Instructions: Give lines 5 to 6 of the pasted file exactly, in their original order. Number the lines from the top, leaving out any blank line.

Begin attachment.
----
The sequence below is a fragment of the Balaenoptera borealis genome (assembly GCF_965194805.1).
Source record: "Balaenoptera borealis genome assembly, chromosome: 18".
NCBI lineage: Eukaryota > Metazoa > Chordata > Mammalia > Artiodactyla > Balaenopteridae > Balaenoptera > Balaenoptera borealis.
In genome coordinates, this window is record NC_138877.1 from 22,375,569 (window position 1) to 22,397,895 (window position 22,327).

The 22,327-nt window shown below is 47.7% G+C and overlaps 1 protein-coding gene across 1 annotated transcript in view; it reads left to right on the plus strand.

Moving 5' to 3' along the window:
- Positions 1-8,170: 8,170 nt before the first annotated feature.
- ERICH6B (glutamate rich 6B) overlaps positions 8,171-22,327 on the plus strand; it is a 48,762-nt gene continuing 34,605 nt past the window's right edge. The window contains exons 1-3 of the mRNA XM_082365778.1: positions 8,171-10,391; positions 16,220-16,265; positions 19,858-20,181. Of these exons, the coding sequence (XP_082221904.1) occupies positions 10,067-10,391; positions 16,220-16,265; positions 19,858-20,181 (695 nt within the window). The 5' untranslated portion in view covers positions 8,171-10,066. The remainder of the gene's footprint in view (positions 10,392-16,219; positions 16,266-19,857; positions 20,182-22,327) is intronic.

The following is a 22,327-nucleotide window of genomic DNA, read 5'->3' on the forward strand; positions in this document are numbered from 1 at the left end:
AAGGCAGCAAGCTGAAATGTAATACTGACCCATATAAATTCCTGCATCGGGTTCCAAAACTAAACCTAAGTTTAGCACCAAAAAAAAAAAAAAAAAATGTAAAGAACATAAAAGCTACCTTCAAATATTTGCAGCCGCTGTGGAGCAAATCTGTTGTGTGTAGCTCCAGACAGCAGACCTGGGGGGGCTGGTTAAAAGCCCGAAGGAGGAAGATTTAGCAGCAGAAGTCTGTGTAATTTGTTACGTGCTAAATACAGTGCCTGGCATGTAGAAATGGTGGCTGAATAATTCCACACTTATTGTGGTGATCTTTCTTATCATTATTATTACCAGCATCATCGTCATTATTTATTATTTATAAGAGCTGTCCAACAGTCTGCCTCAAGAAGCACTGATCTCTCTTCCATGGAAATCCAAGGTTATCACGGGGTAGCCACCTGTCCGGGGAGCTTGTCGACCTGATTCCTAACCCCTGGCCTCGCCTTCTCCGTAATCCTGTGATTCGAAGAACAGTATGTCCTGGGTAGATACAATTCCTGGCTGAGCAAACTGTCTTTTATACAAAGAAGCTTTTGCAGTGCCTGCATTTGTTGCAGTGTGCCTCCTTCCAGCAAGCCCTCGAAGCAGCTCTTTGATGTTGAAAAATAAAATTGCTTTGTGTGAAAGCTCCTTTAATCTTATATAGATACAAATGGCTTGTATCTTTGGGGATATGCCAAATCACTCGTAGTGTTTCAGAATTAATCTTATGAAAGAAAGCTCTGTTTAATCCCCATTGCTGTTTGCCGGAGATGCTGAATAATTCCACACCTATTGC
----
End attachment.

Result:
The 22,327-nt window shown below is 47.7% G+C and overlaps 1 protein-coding gene across 1 annotated transcript in view; it reads left to right on the plus strand.

Moving 5' to 3' along the window: